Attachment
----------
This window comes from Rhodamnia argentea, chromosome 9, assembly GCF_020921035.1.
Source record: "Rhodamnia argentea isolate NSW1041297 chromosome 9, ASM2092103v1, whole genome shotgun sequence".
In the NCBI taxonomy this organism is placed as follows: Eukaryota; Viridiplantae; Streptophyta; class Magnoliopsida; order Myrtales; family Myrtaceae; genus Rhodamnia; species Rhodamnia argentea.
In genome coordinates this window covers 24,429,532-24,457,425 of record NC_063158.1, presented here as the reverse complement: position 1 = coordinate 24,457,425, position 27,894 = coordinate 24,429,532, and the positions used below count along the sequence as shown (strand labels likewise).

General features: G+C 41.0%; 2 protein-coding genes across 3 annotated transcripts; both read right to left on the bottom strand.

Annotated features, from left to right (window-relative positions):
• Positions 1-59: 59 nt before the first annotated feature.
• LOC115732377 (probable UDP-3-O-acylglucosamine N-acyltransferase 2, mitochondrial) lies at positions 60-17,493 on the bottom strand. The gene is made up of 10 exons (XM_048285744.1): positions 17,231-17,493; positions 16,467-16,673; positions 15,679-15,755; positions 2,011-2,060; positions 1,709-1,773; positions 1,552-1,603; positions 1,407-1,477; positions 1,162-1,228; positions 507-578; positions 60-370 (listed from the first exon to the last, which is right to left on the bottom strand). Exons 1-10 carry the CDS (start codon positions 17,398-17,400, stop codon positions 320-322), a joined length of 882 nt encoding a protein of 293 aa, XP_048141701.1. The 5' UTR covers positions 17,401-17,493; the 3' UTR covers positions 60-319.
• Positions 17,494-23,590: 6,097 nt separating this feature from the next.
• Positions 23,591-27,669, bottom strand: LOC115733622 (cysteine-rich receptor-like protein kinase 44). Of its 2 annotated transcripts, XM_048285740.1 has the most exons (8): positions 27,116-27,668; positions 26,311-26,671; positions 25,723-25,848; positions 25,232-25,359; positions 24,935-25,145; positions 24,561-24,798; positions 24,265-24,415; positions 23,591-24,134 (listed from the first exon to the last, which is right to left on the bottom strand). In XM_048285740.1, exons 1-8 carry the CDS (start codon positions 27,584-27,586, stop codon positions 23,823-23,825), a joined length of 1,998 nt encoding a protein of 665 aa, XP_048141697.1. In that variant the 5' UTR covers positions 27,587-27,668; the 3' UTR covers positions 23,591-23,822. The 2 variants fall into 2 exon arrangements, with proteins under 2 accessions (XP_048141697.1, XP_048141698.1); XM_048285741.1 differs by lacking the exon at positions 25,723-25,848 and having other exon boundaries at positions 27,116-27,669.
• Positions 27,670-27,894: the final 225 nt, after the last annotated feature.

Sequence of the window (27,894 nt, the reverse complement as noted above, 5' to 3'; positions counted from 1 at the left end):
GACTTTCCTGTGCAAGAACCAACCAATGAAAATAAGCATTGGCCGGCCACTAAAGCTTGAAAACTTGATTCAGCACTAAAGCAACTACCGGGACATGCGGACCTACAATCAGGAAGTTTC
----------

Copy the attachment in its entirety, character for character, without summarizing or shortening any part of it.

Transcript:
This window comes from Rhodamnia argentea, chromosome 9, assembly GCF_020921035.1.
Source record: "Rhodamnia argentea isolate NSW1041297 chromosome 9, ASM2092103v1, whole genome shotgun sequence".
In the NCBI taxonomy this organism is placed as follows: Eukaryota; Viridiplantae; Streptophyta; class Magnoliopsida; order Myrtales; family Myrtaceae; genus Rhodamnia; species Rhodamnia argentea.
In genome coordinates this window covers 24,429,532-24,457,425 of record NC_063158.1, presented here as the reverse complement: position 1 = coordinate 24,457,425, position 27,894 = coordinate 24,429,532, and the positions used below count along the sequence as shown (strand labels likewise).

General features: G+C 41.0%; 2 protein-coding genes across 3 annotated transcripts; both read right to left on the bottom strand.

Annotated features, from left to right (window-relative positions):
• Positions 1-59: 59 nt before the first annotated feature.
• LOC115732377 (probable UDP-3-O-acylglucosamine N-acyltransferase 2, mitochondrial) lies at positions 60-17,493 on the bottom strand. The gene is made up of 10 exons (XM_048285744.1): positions 17,231-17,493; positions 16,467-16,673; positions 15,679-15,755; positions 2,011-2,060; positions 1,709-1,773; positions 1,552-1,603; positions 1,407-1,477; positions 1,162-1,228; positions 507-578; positions 60-370 (listed from the first exon to the last, which is right to left on the bottom strand). Exons 1-10 carry the CDS (start codon positions 17,398-17,400, stop codon positions 320-322), a joined length of 882 nt encoding a protein of 293 aa, XP_048141701.1. The 5' UTR covers positions 17,401-17,493; the 3' UTR covers positions 60-319.
• Positions 17,494-23,590: 6,097 nt separating this feature from the next.
• Positions 23,591-27,669, bottom strand: LOC115733622 (cysteine-rich receptor-like protein kinase 44). Of its 2 annotated transcripts, XM_048285740.1 has the most exons (8): positions 27,116-27,668; positions 26,311-26,671; positions 25,723-25,848; positions 25,232-25,359; positions 24,935-25,145; positions 24,561-24,798; positions 24,265-24,415; positions 23,591-24,134 (listed from the first exon to the last, which is right to left on the bottom strand). In XM_048285740.1, exons 1-8 carry the CDS (start codon positions 27,584-27,586, stop codon positions 23,823-23,825), a joined length of 1,998 nt encoding a protein of 665 aa, XP_048141697.1. In that variant the 5' UTR covers positions 27,587-27,668; the 3' UTR covers positions 23,591-23,822. The 2 variants fall into 2 exon arrangements, with proteins under 2 accessions (XP_048141697.1, XP_048141698.1); XM_048285741.1 differs by lacking the exon at positions 25,723-25,848 and having other exon boundaries at positions 27,116-27,669.
• Positions 27,670-27,894: the final 225 nt, after the last annotated feature.

Sequence of the window (27,894 nt, the reverse complement as noted above, 5' to 3'; positions counted from 1 at the left end):
GACTTTCCTGTGCAAGAACCAACCAATGAAAATAAGCATTGGCCGGCCACTAAAGCTTGAAAACTTGATTCAGCACTAAAGCAACTACCGGGACATGCGGACCTACAATCAGGAAGTTTC